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The four men who will also take up residence in the Corner Office if their running mate wins the Massachusetts gubernatorial election on Nov. 2 highlighted their own qualifications on Wednesday during the first debate among the candidates for lieutenant governor.
Asked what would allow him to be an effective governor if the incumbent, Deval Patrick, were unable to continue serving, Democratic Lt. Gov. Timothy Murray emphasized his background as Worcester mayor, as well as the state's No. 2 executive during the past four years. Murray said he has learned how to push through the bureaucracy.
Republican Richard Tisei highlighted his work as Senate minority leader, as well as a real estate broker, arguing it has given him insight into how both government and the private sector work.
Independent Paul Loscocco, an attorney and former four-term member of Legislature, said he knows how to work in a bipartisan basis. And Richard Purcell of the Green-Rainbow Party noted his 10 years of service in the Army. While lacking a college degree, he said he had the "life skills" no other candidate could match.
Suffolk University Law School's Rappaport Center hosted the hourlong session. It came just hours after Patrick, Republican Charles Baker, independent Timothy Cahill and Jill Stein of the Green-Rainbow Party engaged in a gubernatorial debate Tuesday evening.
Both sets of candidates will appear jointly on the general election ballot.
Unlike a series of recent gubernatorial debates, the session Wednesday lacked live television or radio coverage. For the most part, the lieutenant governor candidates echoed views and positions expressed by their running mates.
Murray, who often fills the role as Patrick's attack dog, complained about Baker's 10-year tenure as president of Harvard Pilgrim Health Care.
"Charlie Baker has raised health insurance premiums as the CEO if Harvard Pilgrim Health Care 150 percent. That is a job killer," the lieutenant governor said.
Tisei said he and Baker would push the state toward a 5 percent income tax rate, 5 percent sales tax and 5 percent corporate tax rate. He said that a series of tax increases under the Patrick administration stifled job creation in the state.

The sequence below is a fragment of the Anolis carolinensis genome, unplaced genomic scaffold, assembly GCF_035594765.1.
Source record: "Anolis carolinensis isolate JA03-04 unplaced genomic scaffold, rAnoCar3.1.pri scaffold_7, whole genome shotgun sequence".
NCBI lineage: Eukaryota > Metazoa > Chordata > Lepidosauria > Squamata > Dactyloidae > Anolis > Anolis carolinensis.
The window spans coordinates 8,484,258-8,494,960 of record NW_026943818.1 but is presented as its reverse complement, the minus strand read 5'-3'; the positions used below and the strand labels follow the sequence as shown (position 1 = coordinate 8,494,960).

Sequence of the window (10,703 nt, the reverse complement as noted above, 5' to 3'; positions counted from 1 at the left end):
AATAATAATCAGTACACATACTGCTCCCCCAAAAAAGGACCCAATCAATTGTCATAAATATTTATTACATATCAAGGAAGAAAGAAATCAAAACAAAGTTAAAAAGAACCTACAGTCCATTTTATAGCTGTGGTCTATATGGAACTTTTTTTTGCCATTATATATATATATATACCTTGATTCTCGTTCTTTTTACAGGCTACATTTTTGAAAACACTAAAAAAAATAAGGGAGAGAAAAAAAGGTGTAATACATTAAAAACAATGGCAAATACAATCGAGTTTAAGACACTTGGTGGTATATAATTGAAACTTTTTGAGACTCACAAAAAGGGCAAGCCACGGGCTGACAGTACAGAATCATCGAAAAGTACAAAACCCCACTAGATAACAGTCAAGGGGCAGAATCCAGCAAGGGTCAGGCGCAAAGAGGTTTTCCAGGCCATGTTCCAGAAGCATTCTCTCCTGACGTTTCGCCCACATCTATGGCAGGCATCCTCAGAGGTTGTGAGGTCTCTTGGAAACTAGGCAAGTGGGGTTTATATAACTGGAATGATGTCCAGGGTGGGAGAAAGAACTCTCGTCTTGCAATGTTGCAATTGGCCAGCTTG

When he finished, Purcell scolded the two, saying their back-and-forth illustrated "bad boys telling on bad boys." He argued the two-party system was inadequate and the state needed to elect a governor who was focused solely on the public's needs.
Murray, Tisei and Loscocco all agreed they would yield to voters if they approved a ballot question proposing to cut the sales tax from 6.25 percent to 3 percent. It would cost the state an estimated $2.5 billion in revenue, on top of an estimated $2 billion deficit projected for the fiscal year beginning July 1, 2011.
Nonetheless, Tisei said, "If the voters end up doing this ... we will adhere to the will of the voters."
Murray agreed, though he added: "If you cut that much, you're talking about a whole host of programs being completely cut out."
Loscocco said while he and Cahill would accept the will of the voters, he personally plans to vote against the cut.
"It's like jumping into the pool without knowing the water is there," said Loscocco.
Purcell said he opposed both the question and its implementation. He said it would hurt state services.
This program aired on September 22, 2010. The audio for this program is not available.
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